Tuesday, April 28, 2015

World Ovarian Cancer Day - May 8, 2015

The #gyncsm community is pleased to once again partner with the cause World Ovarian Cancer Day (WOCD).  WOCD will be held this year on May 8, 2015. This year’s theme is “Celebrate Women”.

WOCD, was first held in 2013. It unites organizations from around the world in their efforts to raise awareness of ovarian cancer. The reasons a special day is crucial for the effort include the lack of an early detection test for the disease, symptoms similar to less serious illnesses, and high mortality rates.  

Many of our followers know the stats for the US. An estimated 22,000 women will be diagnosed with ovarian cancer and 14,000 women’s lives lost each year. (http://seer.cancer.gov/statfacts/html/ovary.html

Do you know the global impact?

A quarter of a million women are diagnosed worldwide with ovarian cancer and the disease is responsible for 140,000 deaths each year. While 89% of the women diagnosed with breast cancer survive five years only 45% of women diagnosed with ovarian cancer survive that long. 

What can you do?

Celebrate the women in your life by visiting the www.ovariancancerday.org.  While on the site you can pledge your support of WOCD and share information about the disease and the Day with five of your friends.  Read the personal stories of women from around the world at http://ovariancancerday.org/personal-stories/

Follow WOCD on facebook at https://www.facebook.com/WorldOvarianCancerDay), 

Follow WOCD on Twitter https://twitter.com/OvarianCancerDY and share tweets such as these:

Thanks for joining our efforts to raise awareness of ovarian cancer worldwide and don't forget to wear teal on May 8th.

#gyncsm co-founder

Monday, April 13, 2015

Survivor's Story: GTD and Me – A Story of Diligence, Persistence, and Grace

During the recent tweet chat (#CancerFilm) which took place during the viewing of the documentary the Emperor of All Maladies, Christina conversed with Katie Smith, who was diagnosed with GTD (Gestational Trophoblastic Disease). Gestational trophoblastic disease (GTD) is defined by the National Cancer Institute (NCI) as a group of rare diseases in which abnormal trophoblast cells grow inside the uterus after conception. Trophoblast cells help to connect the embryo to the uterine wall and help to form the placenta. GTD, in most cases, is benign but some cases may be malignant and spread to nearby organs. Please see the NCI site for additional information. We are pleased to have Katie share her story with our community. 

GTD and Me
A Story of Diligence, Persistence, and Grace

I was 28 years old in the winter of 2005.  I had a beautiful one year old son that my husband and I had waited on for almost four years, a new job, and was excited about possibly having more children in the future.  Little did I know my world was about to be turned upside down.

After having my son, my monthly menstrual cycles became quite painful.  But, I just attributed it to getting older.  I also began having a thick discharge, but attributed it to post nasal drip (I have horrible allergies and thought that was the culprit).  In February 2005, I went to the doctor about the painful periods and an ultrasound was performed.  The doctor saw something in my uterus, but stated it was a fibroid.  Traditionally, fibroids can cause intense periods so this made sense.  I was sent home.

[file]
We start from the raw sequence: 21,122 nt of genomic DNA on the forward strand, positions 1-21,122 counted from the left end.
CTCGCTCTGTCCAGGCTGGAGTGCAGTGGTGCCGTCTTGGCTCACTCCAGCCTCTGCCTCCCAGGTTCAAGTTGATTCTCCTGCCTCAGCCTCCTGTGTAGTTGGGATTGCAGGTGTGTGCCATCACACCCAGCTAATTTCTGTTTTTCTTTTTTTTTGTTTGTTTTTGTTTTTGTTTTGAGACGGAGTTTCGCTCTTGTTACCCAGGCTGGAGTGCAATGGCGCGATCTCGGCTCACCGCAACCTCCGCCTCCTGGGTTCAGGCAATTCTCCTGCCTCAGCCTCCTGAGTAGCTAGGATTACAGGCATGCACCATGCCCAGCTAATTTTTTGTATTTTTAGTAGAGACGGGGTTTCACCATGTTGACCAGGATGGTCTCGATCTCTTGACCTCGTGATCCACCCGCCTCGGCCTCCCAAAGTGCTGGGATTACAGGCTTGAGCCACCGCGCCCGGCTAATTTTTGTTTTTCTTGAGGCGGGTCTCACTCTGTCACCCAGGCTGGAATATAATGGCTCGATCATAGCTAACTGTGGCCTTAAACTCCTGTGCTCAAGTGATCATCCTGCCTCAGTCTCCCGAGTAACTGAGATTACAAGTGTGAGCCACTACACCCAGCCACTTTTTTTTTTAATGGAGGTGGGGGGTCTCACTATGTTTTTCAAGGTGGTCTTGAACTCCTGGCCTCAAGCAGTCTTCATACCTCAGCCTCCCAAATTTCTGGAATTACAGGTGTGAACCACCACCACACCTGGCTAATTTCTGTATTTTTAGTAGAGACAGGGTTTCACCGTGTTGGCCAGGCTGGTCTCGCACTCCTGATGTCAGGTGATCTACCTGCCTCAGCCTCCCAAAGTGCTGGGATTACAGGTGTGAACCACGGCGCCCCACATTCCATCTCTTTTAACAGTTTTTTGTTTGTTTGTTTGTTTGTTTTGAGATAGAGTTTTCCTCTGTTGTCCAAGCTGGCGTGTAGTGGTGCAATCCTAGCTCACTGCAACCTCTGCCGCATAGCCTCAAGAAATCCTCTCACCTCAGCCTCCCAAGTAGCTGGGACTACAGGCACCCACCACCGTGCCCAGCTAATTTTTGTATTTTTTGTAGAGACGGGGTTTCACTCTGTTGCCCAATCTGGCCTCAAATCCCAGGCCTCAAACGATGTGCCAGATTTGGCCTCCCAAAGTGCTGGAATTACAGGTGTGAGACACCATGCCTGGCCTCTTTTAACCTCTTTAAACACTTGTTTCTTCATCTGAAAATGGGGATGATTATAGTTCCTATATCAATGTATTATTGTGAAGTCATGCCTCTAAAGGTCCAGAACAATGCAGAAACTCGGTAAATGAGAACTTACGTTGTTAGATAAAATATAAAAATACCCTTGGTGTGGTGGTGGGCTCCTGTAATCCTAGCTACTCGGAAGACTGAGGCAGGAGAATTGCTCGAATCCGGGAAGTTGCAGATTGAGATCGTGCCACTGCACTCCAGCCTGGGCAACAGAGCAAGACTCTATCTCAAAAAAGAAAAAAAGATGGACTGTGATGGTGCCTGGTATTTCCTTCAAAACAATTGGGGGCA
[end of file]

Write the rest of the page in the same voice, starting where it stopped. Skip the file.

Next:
The next month, I noticed that my “pregnancy nose” had returned.  You know – that ability to smell someone eating a cheeseburger in the neighboring town.  At that point, I got a little scared.  While I wanted more children, I wasn’t prepared to have one now.  When I took a home pregnancy test, it showed faintly positive.  So, off to my OB/GYN doc I went.

The blood pregnancy test indicated that I had been pregnant but had a miscarriage.  This was devastating!  According to the doctor, my HCG levels were low which indicated that there may still be remnants in the fallopian tubes.  I was given a very light dose of Methotrexate to help flush out any remaining items.  I was again sent home, but was asked to come back in a couple of days for another HCG level check.

But, when I came back a couple of days later, my HCG levels were starting to creep up.  I was asked to come back in two more days for another check.  This went on for about 1 ½ months (including a stronger dose of Methotrexate thrown in there).  For some reason, my levels would not go down.  At this point, my OB/GYN doctor became concerned.  She said, “I really don’t think this is cancer, but I want you to go see my doctor.  He is a Gynecological Oncologist who can rule out cancer and figure out what this is.”

Dr. Don Hall, the Gynecological Oncologist, immediately sent me for an ultrasound.  The Ultrasound Tech stated, “I see a fibroid in there.  That’s it.”  But, Dr. Hall had a feeling that this was more than just a fibroid.  After multiple urine and blood tests, along with a PET scan, the diagnosis was found.  While all of this was going on, I became engrossed in finding out what this could be.  I stumbled across a Gynecological Disease website and found something called “Gestational Trophoblastic Disease”.  The symptoms sounded like the ones I had been experiencing.  Could it really be cancer?